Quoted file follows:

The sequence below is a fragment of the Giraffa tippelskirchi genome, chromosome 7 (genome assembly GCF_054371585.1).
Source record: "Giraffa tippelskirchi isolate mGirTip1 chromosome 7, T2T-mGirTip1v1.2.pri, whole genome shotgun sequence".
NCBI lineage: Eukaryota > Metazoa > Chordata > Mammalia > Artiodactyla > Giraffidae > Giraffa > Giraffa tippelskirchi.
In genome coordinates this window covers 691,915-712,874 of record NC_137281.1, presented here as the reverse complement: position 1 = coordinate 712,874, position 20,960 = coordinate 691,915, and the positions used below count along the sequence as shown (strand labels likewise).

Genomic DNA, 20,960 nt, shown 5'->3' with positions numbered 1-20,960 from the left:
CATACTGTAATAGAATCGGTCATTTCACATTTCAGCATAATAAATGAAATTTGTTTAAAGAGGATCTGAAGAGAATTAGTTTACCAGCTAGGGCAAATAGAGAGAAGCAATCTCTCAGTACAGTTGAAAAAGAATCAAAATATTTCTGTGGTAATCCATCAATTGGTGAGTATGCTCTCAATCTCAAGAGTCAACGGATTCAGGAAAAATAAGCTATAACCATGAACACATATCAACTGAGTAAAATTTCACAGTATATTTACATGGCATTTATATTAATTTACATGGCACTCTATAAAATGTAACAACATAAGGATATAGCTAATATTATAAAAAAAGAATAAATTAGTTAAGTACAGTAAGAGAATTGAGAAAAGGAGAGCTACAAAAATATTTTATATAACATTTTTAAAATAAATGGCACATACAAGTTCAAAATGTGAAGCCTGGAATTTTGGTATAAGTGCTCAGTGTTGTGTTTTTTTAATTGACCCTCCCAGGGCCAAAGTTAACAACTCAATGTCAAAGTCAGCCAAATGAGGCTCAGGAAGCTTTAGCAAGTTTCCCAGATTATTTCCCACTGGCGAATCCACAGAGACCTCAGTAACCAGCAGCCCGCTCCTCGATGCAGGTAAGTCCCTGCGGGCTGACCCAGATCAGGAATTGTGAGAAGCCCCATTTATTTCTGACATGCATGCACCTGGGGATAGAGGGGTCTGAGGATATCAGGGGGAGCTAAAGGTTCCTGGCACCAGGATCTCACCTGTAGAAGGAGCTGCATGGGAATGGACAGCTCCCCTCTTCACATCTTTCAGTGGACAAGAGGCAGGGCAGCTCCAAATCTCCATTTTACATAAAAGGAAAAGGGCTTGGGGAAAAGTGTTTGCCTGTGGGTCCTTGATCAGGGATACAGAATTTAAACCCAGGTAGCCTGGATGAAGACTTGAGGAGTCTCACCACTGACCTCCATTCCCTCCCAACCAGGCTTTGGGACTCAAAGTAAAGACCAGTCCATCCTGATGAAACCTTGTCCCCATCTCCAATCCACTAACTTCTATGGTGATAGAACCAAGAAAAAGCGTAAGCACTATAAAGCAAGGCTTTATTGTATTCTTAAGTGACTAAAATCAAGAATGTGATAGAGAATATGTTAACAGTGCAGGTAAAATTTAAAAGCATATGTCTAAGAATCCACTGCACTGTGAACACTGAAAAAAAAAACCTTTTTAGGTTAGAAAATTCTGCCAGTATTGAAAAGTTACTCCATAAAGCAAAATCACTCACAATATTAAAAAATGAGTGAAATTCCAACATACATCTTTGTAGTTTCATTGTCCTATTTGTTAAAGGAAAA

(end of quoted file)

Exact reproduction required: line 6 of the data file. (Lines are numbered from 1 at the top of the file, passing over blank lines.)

CATACTGTAATAGAATCGGTCATTTCACATTTCAGCATAATAAATGAAATTTGTTTAAAGAGGATCTGAAGAGAATTAGTTTACCAGCTAGGGCAAATAGAGAGAAGCAATCTCTCAGTACAGTTGAAAAAGAATCAAAATATTTCTGTGGTAATCCATCAATTGGTGAGTATGCTCTCAATCTCAAGAGTCAACGGATTCAGGAAAAATAAGCTATAACCATGAACACATATCAACTGAGTAAAATTTCACAGTATATTTACATGGCATTTATATTAATTTACATGGCACTCTATAAAATGTAACAACATAAGGATATAGCTAATATTATAAAAAAAGAATAAATTAGTTAAGTACAGTAAGAGAATTGAGAAAAGGAGAGCTACAAAAATATTTTATATAACATTTTTAAAATAAATGGCACATACAAGTTCAAAATGTGAAGCCTGGAATTTTGGTATAAGTGCTCAGTGTTGTGTTTTTTTAATTGACCCTCCCAGGGCCAAAGTTAACAACTCAATGTCAAAGTCAGCCAAATGAGGCTCAGGAAGCTTTAGCAAGTTTCCCAGATTATTTCCCACTGGCGAATCCACAGAGACCTCAGTAACCAGCAGCCCGCTCCTCGATGCAGGTAAGTCCCTGCGGGCTGACCCAGATCAGGAATTGTGAGAAGCCCCATTTATTTCTGACATGCATGCACCTGGGGATAGAGGGGTCTGAGGATATCAGGGGGAGCTAAAGGTTCCTGGCACCAGGATCTCACCTGTAGAAGGAGCTGCATGGGAATGGACAGCTCCCCTCTTCACATCTTTCAGTGGACAAGAGGCAGGGCAGCTCCAAATCTCCATTTTACATAAAAGGAAAAGGGCTTGGGGAAAAGTGTTTGCCTGTGGGTCCTTGATCAGGGATACAGAATTTAAACCCAGGTAGCCTGGATGAAGACTTGAGGAGTCTCACCACTGACCTCCATTCCCTCCCAACCAGGCTTTGGGACTCAAAGTAAAGACCAGTCCATCCTGATGAAACCTTGTCCCCATCTCCAATCCACTAACTTCTATGGTGATAGAACCAAGAAAAAGCGTAAGCACTATAAAGCAAGGCTTTATTGTATTCTTAAGTGACTAAAATCAAGAATGTGATAGAGAATATGTTAACAGTGCAGGTAAAATTTAAAAGCATATGTCTAAGAATCCACTGCACTGTGAACACTGAAAAAAAAAACCTTTTTAGGTTAGAAAATTCTGCCAGTATTGAAAAGTTACTCCATAAAGCAAAATCACTCACAATATTAAAAAATGAGTGAAATTCCAACATACATCTTTGTAGTTTCATTGTCCTATTTGTTAAAGGAAAA